The Importance of IBM’s Patent Dominance

Rob Enderle
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5 Conversations IT Needs to Have with C-Level Peers

In 2015, IBM once again led with the number of patents granted, followed by Samsung and Canon. Google was fifth, Microsoft dropped to tenth, and Apple followed at eleventh. (Microsoft assigned patents to some holding companies, which are designed to form a stronger shared patent troll defense and that is likely why it dropped in rank. More on that later.)

Let’s talk about the importance of patents.

Measuring Innovation

Patents are one of the few independently validated ways a firm can measure innovation. A patent is supposed to be a unique way of doing something, and by definition “unique” is innovative. While you can certainly argue that creativity is solving a unique problem, without someone validating that no one else had done it before, you really can’t tell if what was done was uniquely innovative or just copying something else, intentionally or unintentionally. This isn’t an absolute method of measurement, because most people don’t patent aggressively, but it is one of the only ones that can be independently validated.

The Importance of Innovation

Being able to showcase innovation suggests flexibility in problem solving. It is said that the hammer company views every problem as a nail and clearly there have been long-term issues with folks trying to get a tool not designed for a particular purpose to work to solve a related problem. So innovation reflects, particularly with a company as broad as IBM, a deeper tool bench and an ability to at least consider alternative ways to solve a problem. Once again, this isn’t absolute, but it does suggest an advantage, and the advantage is validated by the patent office, not just the vendor’s own claims of being “innovative.”

The Downside of Innovation


However, you also don’t want a company that treats every problem as an opportunity for innovation. Reinventing the wheel is not only a waste of time, it can result in some pretty ugly solutions where a better existing course of action could have been used. The nice thing about patents is that they don’t lend themselves to this craziness. It really isn’t worth the time and money to patent a less than ideal way of doing things, and practitioners will use what they know over something new in most cases. So as long as the firm fields experienced people, this doesn’t become an issue, but for a new company excessively focused on “innovation,” this could become a real pain for customers.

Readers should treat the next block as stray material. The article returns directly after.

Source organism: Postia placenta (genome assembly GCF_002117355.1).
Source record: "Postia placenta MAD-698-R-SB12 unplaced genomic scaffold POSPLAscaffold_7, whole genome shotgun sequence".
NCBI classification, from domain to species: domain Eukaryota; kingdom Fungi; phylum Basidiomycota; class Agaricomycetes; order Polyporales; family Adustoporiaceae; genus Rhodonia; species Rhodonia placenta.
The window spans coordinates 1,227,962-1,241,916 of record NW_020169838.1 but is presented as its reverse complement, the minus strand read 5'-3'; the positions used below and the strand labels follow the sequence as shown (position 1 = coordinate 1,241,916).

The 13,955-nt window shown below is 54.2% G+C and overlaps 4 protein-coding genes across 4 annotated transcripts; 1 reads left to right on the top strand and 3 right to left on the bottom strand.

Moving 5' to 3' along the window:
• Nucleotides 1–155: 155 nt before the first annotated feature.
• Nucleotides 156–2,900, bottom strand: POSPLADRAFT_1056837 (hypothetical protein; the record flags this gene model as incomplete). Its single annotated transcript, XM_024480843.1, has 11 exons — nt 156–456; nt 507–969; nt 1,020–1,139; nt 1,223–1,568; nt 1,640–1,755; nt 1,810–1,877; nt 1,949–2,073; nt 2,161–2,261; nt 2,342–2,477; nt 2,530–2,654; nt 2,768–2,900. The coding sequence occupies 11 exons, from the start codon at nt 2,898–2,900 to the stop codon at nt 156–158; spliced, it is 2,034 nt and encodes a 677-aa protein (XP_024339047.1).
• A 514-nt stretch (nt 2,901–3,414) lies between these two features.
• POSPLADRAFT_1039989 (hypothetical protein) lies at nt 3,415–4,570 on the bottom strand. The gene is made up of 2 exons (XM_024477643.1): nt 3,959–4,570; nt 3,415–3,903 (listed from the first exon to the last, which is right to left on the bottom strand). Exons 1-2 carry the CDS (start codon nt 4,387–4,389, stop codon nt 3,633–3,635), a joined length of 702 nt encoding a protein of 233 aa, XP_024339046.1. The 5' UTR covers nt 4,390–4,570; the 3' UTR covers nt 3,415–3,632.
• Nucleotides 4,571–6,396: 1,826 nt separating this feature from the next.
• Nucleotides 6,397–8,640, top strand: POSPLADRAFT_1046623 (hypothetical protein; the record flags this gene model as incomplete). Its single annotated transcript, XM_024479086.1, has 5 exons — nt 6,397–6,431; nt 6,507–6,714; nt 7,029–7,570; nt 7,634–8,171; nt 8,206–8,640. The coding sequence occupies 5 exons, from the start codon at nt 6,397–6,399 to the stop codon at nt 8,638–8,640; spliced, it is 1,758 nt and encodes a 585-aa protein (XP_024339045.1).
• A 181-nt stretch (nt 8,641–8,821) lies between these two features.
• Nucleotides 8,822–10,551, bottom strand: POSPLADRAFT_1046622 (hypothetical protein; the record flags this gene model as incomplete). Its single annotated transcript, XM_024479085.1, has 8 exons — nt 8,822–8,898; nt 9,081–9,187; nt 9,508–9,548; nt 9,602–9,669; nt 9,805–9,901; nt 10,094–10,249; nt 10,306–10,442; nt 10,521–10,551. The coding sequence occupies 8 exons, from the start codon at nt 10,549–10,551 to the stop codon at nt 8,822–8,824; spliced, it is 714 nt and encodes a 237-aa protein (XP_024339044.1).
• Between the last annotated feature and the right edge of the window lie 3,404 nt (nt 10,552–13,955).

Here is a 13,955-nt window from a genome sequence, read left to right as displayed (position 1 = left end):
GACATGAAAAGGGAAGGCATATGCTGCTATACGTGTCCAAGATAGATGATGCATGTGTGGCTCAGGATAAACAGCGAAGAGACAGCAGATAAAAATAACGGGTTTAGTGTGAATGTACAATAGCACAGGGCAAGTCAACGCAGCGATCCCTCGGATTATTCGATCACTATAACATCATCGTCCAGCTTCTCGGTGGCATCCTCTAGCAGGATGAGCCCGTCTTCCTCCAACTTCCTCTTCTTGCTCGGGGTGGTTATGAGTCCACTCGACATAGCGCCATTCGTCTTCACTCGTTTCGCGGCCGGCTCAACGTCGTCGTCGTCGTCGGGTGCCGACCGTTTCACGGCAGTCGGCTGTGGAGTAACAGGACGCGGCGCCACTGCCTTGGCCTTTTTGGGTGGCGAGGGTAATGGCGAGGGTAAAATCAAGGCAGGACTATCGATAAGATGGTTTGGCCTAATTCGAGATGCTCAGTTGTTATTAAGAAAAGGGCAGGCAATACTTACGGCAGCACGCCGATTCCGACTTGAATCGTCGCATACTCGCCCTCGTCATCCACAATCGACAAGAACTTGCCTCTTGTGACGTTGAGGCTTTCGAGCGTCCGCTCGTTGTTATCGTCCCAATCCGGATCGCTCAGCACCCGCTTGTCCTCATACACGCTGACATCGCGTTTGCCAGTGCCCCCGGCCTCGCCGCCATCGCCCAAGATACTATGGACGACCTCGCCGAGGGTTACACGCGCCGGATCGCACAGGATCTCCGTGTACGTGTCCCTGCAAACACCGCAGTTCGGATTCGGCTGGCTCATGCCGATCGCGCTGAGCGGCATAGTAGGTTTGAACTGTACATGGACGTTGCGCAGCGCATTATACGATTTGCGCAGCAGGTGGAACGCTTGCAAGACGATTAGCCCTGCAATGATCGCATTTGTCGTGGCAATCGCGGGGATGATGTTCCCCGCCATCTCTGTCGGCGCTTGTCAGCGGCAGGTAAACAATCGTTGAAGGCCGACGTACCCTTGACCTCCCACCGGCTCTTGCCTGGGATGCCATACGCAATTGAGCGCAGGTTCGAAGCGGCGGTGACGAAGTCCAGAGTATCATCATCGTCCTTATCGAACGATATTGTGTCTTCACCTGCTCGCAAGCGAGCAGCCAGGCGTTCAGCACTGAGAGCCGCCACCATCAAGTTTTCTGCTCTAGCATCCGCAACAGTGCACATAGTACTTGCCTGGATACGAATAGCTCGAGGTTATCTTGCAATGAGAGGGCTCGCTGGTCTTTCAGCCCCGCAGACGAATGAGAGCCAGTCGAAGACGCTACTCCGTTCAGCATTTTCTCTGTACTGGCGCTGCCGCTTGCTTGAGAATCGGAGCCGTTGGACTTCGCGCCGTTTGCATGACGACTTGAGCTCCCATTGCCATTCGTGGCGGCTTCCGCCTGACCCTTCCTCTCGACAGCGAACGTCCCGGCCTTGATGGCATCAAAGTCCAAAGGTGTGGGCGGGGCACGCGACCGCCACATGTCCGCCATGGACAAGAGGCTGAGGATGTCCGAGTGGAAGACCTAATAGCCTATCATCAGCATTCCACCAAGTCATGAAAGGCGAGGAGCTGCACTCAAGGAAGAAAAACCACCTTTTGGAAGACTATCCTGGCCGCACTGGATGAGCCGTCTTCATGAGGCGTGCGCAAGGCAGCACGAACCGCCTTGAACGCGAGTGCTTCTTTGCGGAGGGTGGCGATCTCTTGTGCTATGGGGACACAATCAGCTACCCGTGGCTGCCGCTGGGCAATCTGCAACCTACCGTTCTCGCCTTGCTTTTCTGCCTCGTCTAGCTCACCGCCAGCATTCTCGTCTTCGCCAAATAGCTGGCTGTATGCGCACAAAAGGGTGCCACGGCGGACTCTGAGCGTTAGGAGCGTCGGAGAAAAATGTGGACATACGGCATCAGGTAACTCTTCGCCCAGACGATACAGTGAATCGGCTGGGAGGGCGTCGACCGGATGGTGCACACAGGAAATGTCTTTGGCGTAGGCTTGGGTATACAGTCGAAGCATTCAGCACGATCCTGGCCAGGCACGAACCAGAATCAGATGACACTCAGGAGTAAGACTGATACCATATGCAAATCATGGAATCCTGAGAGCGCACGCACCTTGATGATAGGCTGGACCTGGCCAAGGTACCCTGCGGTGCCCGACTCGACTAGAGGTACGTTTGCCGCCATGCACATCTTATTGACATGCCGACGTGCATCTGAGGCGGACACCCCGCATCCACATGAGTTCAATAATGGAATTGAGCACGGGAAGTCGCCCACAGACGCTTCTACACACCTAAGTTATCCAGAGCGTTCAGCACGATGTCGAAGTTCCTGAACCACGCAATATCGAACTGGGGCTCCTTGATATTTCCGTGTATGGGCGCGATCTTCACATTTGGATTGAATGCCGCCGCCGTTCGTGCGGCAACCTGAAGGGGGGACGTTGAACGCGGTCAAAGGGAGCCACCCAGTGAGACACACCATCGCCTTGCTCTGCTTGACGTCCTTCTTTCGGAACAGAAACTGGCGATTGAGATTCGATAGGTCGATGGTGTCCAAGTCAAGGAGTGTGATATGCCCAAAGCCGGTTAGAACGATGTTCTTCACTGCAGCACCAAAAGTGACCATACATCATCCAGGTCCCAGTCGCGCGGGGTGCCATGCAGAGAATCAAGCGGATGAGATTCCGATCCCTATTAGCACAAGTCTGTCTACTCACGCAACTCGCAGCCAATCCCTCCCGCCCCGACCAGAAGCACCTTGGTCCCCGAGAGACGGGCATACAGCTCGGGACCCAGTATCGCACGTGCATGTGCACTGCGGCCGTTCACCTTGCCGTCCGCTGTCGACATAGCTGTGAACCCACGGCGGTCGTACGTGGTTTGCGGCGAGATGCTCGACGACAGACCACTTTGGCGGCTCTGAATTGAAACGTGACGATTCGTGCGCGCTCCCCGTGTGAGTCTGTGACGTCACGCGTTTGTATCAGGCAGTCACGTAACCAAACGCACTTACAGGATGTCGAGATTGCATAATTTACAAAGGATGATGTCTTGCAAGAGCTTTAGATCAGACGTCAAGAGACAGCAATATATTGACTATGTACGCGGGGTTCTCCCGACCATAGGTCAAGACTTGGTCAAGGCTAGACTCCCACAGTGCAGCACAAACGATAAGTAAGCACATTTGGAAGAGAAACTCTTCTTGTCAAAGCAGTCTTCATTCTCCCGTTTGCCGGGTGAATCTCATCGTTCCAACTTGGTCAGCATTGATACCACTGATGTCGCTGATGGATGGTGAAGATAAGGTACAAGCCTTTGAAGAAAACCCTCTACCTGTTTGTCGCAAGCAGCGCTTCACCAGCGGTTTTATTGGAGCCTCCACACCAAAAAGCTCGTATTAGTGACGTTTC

Patent Trolls

One of the big benefits of patents is as a defense against other firms’ intellectual property. This is often termed the mutually assured destruction defense; the sued firm threatens to sue the plaintiff in an intellectual property action for also violating their patents. Then end result is often a cross license between the firms so that both can focus on the work and not on litigation, in which they seldom have expertise. However, with the emergence of patent trolls, firms that are basically staffed with lawyers who buy up patents in bulk cheaply but don’t actually build anything, this defense is often worthless. Being aggressive in patents does increase the probability that the firm is protected by its own patents, though, allowing it to invalidate the patents from the trolls. It isn’t an ideal defense, but it is sure better than nothing.